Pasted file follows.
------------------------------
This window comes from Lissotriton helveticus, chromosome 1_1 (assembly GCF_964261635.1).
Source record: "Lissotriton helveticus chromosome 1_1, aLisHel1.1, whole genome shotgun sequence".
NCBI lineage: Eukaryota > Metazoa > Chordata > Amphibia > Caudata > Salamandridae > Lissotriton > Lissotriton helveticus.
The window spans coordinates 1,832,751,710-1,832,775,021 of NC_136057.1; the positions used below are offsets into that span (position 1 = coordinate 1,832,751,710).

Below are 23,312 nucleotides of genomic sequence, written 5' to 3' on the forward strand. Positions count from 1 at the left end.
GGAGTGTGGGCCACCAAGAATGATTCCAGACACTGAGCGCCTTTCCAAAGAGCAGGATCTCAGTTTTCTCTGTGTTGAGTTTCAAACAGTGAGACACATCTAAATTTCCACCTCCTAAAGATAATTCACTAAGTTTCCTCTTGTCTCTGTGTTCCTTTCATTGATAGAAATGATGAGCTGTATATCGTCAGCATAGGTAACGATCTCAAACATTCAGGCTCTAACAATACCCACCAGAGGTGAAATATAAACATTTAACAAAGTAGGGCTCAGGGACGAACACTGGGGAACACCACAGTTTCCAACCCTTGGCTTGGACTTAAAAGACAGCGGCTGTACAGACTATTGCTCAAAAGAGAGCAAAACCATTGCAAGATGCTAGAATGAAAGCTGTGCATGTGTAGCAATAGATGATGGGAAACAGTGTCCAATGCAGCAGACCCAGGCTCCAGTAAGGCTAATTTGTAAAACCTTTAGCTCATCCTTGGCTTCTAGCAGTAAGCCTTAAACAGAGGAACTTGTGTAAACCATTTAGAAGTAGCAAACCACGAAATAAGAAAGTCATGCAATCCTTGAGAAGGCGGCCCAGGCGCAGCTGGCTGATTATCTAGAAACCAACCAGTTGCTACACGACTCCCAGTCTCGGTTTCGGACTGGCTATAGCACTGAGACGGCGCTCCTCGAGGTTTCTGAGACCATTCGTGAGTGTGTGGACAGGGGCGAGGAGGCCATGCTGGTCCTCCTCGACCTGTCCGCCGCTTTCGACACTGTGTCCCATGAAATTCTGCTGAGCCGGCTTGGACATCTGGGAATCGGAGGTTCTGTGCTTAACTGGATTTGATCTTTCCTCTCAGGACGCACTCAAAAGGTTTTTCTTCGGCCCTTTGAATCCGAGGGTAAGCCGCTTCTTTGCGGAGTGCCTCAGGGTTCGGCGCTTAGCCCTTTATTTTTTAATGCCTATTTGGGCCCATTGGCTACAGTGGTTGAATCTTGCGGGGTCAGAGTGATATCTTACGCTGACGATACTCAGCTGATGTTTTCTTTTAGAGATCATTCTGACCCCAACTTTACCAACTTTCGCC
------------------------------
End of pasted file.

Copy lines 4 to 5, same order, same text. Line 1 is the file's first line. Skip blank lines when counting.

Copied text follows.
The window spans coordinates 1,832,751,710-1,832,775,021 of NC_136057.1; the positions used below are offsets into that span (position 1 = coordinate 1,832,751,710).

Below are 23,312 nucleotides of genomic sequence, written 5' to 3' on the forward strand. Positions count from 1 at the left end.